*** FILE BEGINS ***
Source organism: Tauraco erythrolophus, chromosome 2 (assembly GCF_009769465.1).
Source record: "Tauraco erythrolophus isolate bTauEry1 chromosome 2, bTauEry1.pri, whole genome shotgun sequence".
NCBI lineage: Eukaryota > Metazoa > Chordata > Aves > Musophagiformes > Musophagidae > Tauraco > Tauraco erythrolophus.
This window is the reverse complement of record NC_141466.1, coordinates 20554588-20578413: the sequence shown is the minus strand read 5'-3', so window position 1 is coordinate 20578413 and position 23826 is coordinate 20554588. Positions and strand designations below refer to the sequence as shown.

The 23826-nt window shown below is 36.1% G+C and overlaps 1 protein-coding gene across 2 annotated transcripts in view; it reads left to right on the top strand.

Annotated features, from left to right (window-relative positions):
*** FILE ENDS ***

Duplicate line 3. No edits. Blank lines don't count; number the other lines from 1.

NCBI lineage: Eukaryota > Metazoa > Chordata > Aves > Musophagiformes > Musophagidae > Tauraco > Tauraco erythrolophus.